Rockfall and loose rock accounted for 15 of the 40 deaths Payne tracked between 2010 and 2013. They add a tragic randomness because they can happen anytime, anywhere, to anyone, without any warning, regardless of a climber’s ability. Indeed, said Lloyd Athearn, the executive director of the Colorado Fourteeners Initiative, there are “times when it’s just truly out of the blue. They’re skilled, they’re equipped, on the route. There’s nothing the climber could have done differently.” The twin Elk 14ers Maroon Bells’ reputation for loose rock had already earned them the nickname “the Deadly Bells;” they were Colorado’s second-deadliest 14ers in the period Payne studied and have already claimed two lives this year.
But Athearn also said accidents are often a series of small mistakes or small errors in judgment that lead to a big, bad situation. Edelson said that about half of the people his group rescues are out of their league, though it doesn’t judge how they got themselves into those situations.
Longs Peak is instantly recognizable towering above the Front Range, visible from much of northern Colorado. Its location in Rocky Mountain National Park makes it probably the most accessible 14er to people who live north of Denver. It’s also Colorado’s 14th-hardest 14er, according to 14ers.com. Yet it’s also one of the most popular.
“Getting to the Longs Peak trailhead is a very easy drive for a lot of people,” said Kyle Patterson, the public affairs officer for Rocky Mountain National Park. “Other (14ers) are more remote. It does have a certain lure to it. It is an amazing experience for those that are prepared. I don’t want to downplay that, but the route is oftentimes underestimated. It’s not a hike.”
The last mile and a half to Longs’ summit involves traversing the side of the mountain on narrow ledges with hundreds of feet of exposure, scrambling up a steep, loose gully and climbing a vertical rock face. People run into trouble on Longs when they get into its difficult upper stretches and aren’t ready for it.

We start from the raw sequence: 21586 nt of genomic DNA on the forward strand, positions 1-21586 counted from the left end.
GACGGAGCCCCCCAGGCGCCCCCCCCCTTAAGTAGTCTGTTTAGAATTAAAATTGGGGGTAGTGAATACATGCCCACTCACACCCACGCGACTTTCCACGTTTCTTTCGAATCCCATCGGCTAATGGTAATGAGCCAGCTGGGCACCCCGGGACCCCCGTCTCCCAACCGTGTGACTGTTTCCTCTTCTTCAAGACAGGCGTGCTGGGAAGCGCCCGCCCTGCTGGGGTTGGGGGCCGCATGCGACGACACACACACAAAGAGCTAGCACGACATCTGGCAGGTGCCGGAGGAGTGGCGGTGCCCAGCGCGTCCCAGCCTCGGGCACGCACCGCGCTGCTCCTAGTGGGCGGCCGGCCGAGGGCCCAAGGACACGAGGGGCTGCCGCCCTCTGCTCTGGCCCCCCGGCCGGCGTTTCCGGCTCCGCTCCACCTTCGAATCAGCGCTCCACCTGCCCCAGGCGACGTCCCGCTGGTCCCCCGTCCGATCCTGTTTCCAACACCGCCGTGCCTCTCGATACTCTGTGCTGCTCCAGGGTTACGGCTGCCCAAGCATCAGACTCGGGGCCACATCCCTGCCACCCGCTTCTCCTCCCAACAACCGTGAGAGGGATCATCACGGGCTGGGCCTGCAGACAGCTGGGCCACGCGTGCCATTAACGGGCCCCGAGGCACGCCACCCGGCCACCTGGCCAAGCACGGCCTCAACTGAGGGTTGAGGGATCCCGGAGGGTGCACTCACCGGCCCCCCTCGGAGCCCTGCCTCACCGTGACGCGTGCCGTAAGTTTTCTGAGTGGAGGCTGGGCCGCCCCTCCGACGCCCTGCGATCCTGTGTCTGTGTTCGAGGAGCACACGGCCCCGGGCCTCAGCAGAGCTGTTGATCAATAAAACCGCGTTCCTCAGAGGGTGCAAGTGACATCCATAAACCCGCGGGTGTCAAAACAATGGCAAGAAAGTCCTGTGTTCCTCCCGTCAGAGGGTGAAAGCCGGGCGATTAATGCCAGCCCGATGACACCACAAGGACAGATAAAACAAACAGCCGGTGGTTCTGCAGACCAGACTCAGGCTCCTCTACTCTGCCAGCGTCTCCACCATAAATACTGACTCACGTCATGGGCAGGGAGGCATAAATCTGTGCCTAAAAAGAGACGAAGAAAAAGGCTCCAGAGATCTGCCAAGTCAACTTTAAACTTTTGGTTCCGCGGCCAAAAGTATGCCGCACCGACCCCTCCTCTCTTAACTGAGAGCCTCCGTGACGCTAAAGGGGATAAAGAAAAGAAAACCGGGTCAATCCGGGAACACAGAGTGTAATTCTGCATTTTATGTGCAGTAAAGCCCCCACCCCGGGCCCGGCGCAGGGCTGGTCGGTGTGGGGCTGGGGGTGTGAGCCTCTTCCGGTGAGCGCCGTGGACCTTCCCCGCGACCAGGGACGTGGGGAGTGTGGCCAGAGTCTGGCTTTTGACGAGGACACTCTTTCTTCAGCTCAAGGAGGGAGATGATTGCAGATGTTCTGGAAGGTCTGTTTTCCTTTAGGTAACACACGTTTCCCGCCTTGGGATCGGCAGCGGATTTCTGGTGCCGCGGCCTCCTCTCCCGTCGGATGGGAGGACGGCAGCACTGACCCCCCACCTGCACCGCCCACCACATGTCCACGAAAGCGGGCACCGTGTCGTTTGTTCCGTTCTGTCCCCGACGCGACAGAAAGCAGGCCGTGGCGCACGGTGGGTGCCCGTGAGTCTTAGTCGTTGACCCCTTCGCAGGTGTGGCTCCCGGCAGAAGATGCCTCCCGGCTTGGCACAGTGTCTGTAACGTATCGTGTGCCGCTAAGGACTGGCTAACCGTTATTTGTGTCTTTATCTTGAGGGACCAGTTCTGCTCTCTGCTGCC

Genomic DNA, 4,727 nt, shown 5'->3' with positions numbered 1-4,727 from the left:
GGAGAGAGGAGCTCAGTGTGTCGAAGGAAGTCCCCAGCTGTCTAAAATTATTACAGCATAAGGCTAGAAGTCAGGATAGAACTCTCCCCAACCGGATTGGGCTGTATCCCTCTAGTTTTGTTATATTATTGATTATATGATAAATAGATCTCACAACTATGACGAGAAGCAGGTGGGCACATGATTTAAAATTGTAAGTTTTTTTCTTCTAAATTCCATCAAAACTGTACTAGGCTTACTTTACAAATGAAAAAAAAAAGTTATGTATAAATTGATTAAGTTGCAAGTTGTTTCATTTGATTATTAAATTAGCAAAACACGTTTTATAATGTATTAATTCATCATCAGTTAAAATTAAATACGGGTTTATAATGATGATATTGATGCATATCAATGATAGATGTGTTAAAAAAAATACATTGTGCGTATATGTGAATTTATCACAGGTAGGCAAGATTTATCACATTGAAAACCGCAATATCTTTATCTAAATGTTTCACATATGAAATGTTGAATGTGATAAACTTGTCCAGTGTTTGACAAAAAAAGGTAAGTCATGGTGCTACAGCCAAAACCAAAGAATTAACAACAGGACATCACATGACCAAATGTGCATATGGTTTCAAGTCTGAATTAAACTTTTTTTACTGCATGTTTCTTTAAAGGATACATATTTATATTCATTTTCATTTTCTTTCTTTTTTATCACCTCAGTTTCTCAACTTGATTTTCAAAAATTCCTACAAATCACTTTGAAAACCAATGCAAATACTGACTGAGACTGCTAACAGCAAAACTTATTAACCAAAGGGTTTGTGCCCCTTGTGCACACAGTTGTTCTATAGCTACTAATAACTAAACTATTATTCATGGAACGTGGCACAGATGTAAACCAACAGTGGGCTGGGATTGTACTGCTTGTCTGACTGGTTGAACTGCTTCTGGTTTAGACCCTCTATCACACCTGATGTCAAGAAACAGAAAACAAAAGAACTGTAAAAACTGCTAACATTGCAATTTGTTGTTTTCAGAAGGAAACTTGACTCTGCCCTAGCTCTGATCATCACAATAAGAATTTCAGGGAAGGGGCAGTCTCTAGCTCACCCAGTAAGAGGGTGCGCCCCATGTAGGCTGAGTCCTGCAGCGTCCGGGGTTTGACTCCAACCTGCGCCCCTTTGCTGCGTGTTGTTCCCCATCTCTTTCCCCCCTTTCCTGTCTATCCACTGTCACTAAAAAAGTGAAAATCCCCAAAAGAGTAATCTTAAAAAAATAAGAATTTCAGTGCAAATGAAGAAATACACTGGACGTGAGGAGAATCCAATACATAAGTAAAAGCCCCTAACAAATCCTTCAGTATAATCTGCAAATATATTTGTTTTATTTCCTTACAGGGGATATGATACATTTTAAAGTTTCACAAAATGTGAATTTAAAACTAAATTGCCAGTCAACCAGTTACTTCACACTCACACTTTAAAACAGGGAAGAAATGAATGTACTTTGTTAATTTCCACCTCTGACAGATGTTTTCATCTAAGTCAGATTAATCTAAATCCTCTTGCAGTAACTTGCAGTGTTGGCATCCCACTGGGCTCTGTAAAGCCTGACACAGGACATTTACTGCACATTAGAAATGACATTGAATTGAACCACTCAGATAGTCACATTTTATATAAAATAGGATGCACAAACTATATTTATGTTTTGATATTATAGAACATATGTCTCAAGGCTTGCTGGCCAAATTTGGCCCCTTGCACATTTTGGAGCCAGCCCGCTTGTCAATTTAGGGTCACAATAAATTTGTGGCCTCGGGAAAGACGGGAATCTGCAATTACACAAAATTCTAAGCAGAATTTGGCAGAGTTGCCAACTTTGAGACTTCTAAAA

The high volume of climbers creates greater potential for rockfall during the route’s vertical stretches; the thousands of people who climb Longs every year have also worn down the mountain’s granite slabs with their boots, leaving a smooth, polished surface. And the number of people climbing it is only going to go up.
Colorado’s population is growing at the second-fastest rate of any state, and 96 percent of its growth since 2010 has been concentrated along the Front Range. The logical leap is that more people in Colorado means more people will climb its mountains and therefore die on them — even if the accident rate itself doesn’t change — but no one knows for sure.
“Certainly, if the state doubles in size, you’re going to have more people participating in activities that have inherent hazards,” Athearn said. “More people equals more chaos. But more people can lead to greater chances that, if you have an accident, there’s someone to attend to you with first aid, or a greater potential for emergency medical response like Flight for Life or a rescue group. We also have dramatically better equipment than we used to.”
Edelson and his team are already seeing heavier traffic in the backcountry near Aspen. Social media, as always, is a double-edged sword. It increases peoples’ awareness of Colorado’s natural wonders, but it may bring people to them who can’t handle them. You can watch practically any mountaineering route on YouTube, but that won’t give you the skills to climb it. 14ers.com has detailed descriptions of the majority of the routes on its eponymous peaks, but bringing those with you doesn’t make you an expert routefinder.
And even the most experienced climbers can make the most basic mistakes. Payne had 48 14ers — including Capitol Peak, widely considered the hardest in Colorado — under his belt when he found himself hanging for his life from the west face of Snowmass that day, having just knocked free the only apparent foothold that could get him to safety. He swung himself to the next part of the ledge on which he had been trapped, somehow making it across using only his hands.
His partner, Musick, climbed far below in search of stabler terrain and made his way back up, double-and-triple checking every hold before he committed his weight to it. Eventually, after much stress and slow progress, they made it safely to the ridge and descended to camp, unhurt but shaken.
“Very quickly my mind went to two or three other things happening, and we could both be dead,” Payne said.
Snowmass gave Payne a second chance. The mountain didn’t have the last word that day, but it’ll always be there, waiting its turn.